Here Martin Scorsese branches out into fresh cinematic territory, a world away from the gritty, urban, ethnic male preserves of “Mean Streets”. Yet the personal, heartfelt quality of “Alice” helps the director score a bulls-eye. The gifted Burstyn, noble yet far from glamorous, seems to personify every average woman forced to face a new life chapter on her own, while singer/actor Kristofferson helps spark some divine chemistry as Alice’s new, no- nonsense boyfriend. But Diane Ladd (Laura Dern’s real-life Ma) nearly steals the picture playing Alice’s hard-edged waitress colleague, Flo. Also look for a young, predictably precocious Jodie Foster in a small role.

    The Goodbye Girl (1977)


    Dancer/divorcee Paula McFadden (Marsha Mason) is raising a precocious daughter on her own, and suddenly learns that her recently departed actor boyfriend has leased their apartment right out from under her to yet another actor, one Elliot Garfield (Richard Dreyfuss). After some predictable conflict on Elliot’s unexpected arrival, Paula and the new thespian in her life form an uneasy truce and start sharing the apartment. Cupid takes care of the rest.


    Beyond Neil Simon’s sharp, knowing script, both Dreyfuss and Mason shine in the central comic roles-in fact, Dreyfuss even took home the Oscar that year. The adorable Quinn Cummings more than holds her own as Mason’s wisecracking daughter. Funny and touching, “Goodbye” is an ideal feel good movie. Appropriate for older kids.

    Norma Rae (1979)


    After hearing union organizer Reuben (Ron Leibman) deliver a speech at the textile mill where she works, Norma Rae (Sally Field) joins the effort to organize workers. Butting heads with management, and alienating husband Sonny (Bridges) with her new activism, Norma Rae perseveres and becomes a confident, courageous fighter.


    The diminutive but plucky Field, who got her start playing Gidget on television, achieved breakout movie stardom with her assured, Oscar-winning performance as Norma Rae, who evolves from pliant employee to impassioned agitator for workers’ rights. The interplay between Norma Rae and unlikely ally Reuben (Leibman) is interesting to watch, but ultimately it’s the emergence of Norma Rae’s righteous fire that’s most memorable, reminding us that in this country, fighting for the fair treatment of working people is both a right and necessity.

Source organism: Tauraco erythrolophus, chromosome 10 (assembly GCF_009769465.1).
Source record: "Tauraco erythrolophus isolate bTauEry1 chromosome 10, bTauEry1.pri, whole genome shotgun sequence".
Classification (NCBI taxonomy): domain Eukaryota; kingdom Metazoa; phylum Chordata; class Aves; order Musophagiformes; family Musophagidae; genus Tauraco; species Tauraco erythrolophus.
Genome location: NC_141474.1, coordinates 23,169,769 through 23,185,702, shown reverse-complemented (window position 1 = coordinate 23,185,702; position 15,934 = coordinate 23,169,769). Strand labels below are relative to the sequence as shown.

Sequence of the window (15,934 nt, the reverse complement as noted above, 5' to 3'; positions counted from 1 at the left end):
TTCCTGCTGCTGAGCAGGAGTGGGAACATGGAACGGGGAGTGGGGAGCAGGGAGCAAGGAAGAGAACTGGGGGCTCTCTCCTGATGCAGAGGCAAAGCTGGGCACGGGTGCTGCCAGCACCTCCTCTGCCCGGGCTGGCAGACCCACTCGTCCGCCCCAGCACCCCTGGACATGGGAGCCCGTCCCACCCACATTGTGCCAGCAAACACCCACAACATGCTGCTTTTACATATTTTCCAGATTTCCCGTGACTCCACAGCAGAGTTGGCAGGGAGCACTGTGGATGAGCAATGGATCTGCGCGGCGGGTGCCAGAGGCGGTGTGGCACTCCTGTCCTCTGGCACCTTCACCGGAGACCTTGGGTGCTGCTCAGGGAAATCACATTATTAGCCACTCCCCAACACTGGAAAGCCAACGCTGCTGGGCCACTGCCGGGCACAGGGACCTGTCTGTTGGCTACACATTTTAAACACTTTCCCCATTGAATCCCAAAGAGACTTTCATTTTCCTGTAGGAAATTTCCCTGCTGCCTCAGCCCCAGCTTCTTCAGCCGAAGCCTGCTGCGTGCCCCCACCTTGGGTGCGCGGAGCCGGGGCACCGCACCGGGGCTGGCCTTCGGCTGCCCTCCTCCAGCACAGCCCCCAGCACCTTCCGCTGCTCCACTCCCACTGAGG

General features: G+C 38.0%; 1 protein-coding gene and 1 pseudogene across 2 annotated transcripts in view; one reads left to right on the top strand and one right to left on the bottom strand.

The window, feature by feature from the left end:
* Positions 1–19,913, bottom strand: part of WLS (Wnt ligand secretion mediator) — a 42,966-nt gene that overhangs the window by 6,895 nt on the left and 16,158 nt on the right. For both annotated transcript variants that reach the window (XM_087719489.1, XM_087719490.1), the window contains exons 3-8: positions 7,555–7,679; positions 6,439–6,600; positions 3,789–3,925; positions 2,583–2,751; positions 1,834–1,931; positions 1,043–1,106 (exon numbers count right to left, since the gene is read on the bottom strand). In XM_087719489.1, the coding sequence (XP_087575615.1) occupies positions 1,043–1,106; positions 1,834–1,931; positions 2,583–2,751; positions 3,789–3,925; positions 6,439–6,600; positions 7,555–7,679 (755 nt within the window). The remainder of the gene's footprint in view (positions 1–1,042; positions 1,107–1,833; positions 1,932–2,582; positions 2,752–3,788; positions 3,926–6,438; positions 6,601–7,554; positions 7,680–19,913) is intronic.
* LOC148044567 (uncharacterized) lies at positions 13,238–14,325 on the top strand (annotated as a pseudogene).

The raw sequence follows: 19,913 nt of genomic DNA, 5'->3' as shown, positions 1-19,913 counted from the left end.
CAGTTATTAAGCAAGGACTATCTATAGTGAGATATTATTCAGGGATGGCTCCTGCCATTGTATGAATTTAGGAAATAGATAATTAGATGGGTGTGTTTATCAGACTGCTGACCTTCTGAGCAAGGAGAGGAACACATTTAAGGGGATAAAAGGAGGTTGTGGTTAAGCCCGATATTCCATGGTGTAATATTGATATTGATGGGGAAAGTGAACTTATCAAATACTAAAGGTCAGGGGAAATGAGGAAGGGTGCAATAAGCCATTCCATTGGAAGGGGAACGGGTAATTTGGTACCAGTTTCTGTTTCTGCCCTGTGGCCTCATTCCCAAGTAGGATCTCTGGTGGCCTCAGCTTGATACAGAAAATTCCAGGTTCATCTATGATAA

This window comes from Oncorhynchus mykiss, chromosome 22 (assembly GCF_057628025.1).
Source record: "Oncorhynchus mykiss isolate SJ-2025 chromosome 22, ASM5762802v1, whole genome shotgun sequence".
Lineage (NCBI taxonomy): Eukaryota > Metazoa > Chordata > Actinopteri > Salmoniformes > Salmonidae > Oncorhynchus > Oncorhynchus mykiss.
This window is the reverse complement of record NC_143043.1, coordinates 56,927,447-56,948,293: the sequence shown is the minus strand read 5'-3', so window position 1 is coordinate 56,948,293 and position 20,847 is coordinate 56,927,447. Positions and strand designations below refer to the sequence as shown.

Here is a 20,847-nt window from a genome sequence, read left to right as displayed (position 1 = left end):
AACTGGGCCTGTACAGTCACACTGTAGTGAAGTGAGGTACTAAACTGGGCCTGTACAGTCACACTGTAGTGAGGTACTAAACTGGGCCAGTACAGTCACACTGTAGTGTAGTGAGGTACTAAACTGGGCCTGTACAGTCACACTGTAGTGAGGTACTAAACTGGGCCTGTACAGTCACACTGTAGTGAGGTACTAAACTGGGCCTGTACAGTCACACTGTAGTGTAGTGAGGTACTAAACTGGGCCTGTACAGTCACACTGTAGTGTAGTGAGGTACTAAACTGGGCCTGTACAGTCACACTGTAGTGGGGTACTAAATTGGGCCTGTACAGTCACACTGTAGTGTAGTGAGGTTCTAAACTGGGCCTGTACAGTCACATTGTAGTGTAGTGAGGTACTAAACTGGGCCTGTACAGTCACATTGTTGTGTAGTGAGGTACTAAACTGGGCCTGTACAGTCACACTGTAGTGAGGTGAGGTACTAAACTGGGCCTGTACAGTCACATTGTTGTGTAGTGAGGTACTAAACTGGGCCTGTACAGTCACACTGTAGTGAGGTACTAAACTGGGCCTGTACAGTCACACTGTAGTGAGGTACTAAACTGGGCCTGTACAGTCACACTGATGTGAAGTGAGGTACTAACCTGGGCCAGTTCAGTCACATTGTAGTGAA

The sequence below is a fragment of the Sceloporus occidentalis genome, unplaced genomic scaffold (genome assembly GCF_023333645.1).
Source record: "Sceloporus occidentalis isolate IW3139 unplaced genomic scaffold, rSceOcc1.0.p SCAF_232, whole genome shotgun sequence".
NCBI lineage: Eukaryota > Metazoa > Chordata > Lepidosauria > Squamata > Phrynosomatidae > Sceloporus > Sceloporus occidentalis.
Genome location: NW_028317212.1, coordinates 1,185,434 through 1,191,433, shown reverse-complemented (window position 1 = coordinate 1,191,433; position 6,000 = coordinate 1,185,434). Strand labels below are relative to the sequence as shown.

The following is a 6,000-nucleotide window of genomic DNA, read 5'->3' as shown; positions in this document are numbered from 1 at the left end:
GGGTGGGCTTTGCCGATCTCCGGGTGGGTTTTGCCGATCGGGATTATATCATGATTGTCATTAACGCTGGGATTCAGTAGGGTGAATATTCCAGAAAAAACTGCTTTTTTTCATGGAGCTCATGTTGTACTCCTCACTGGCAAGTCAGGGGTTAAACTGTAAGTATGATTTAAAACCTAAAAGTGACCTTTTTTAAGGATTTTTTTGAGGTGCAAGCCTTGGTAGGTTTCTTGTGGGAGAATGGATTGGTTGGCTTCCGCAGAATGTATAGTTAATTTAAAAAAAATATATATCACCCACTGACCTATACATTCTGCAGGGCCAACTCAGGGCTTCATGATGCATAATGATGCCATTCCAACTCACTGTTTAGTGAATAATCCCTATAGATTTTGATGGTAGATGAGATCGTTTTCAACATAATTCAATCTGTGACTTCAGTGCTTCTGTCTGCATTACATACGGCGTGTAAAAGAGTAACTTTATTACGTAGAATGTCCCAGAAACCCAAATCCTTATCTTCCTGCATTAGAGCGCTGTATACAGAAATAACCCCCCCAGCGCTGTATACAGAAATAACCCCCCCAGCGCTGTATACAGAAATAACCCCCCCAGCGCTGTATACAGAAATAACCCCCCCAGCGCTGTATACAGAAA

Visit Best Movies by Farr for more great DVD recommendations.

  • February 18, 2010

    A Scouting Life: Brothers of the Road

    by Sam Hutchins

    By the time the guys returned to the truck I was itching to go.  The idea of Roswell had amused me but the reality was depressing.  We loaded up and headed west on Main Street.  As we neared the end of the main run things opened up and turned into a more traditional new American town.  The old storefronts gave way to strip malls and Aliens lost out to Applebees and Dunkin Donuts.  We passed Roswell High School.  How odd it must be to grow up in a place that attracts UFO tourists.  I was a little surprised by the scope of the sprawl.  Roswell was a much bigger town than I realized.  Soon we saw a Starbucks and I didn’t need to be told, but pulled in and parked.

    The Starbucks fixation was a funny thing.  Stephane and Darius were hung up on authenticity and local, unique experiences.  Yet when it came to coffee they were happy to embrace a homogenized national chain like this.  When I teased them about it Darius curtly replied that they made good coffee.  I could tell he was philosophically uncomfortable with his coffee choice, so of course I continued mentioning it every so often.  Kar Wai couldn’t care less; he was a tea man all the way.  He never had a Starbucks tea, but instead purchased cups of hot water that he used to brew his own.  He carried a briefcase neatly organized with dozens of different teas, each with its own purpose.  One extremely hung-over morning he prepared a special brew that he insisted I drink.  It tasted like tree bark and left me with the intensely irritating sensation of having my throat coated with dirt.  If the thought was to make me miserable enough otherwise to distract from the hangover then mission: accomplished.